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The correct answer choice is (D).
To understand what these legal theorists believe we must return to the first paragraph of the passage, because that is where their argument is laid out for us by the author. We could prephrase several things that they must believe, including that civil liability imposes punishment, aims at deterrence, and degrades the reputation of the company. They must believe that criminal sanctions are less likely to assess appropriate damages, and that it would be inappropriate to overly burden society with the costs of those damages. Finally, they must believe that civil liability is not as burdened by procedural protections as is criminal liability. Any of these would make for a good answer.
Answer choice (A): This answer is far too strong, as these theorists do believe that criminal liability provides at least some deterrent effect.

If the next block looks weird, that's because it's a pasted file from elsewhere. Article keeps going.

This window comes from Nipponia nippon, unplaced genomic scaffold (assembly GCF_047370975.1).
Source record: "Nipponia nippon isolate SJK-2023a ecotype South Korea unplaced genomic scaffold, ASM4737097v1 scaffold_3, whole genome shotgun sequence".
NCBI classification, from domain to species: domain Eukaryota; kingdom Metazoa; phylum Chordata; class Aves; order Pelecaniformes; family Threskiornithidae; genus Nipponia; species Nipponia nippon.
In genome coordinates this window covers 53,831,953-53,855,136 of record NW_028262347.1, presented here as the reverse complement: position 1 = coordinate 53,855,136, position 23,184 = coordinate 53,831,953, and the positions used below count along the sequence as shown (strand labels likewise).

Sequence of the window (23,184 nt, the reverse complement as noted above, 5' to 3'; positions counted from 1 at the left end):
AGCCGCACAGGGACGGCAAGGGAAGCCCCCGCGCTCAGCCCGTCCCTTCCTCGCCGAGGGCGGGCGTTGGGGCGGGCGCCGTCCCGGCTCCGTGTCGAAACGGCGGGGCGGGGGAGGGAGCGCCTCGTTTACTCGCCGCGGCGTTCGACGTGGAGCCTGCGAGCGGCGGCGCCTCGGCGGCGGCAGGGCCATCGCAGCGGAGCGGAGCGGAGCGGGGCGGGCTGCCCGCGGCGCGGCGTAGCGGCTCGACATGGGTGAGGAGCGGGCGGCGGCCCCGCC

Answer choice (B): "Than there should be" is the problem with this answer. The legal theorists would agree that criminal liability involves more procedural protections that civil liability, but there is nothing to suggest that they believe this is improper or that those protections should be reduced. They just believe that the difference weighs in favor of civil liability for corporations.
Answer choice (C): The first paragraph does not address what the main function of criminal law is, and so we cannot be sure what these theorists would say on that subject. It is only the author who, in the second paragraph, takes a position on that issue.
Answer choice (D): This is the correct answer. There is at least some evidence to support this position. The theorists argue that civil liability is more likely to impose an appropriate level of damages, and they are concerned about damages from criminal liability that are too high and place a burden on society. Consider the negation of this answer - if the theorists did not believe this, why would they be arguing in favor or civil liability and against criminal liability?
Answer choice (E): This answer contradicts the information in the passage as described above. The theorists agree that civil liability DOES degrade a company's reputation.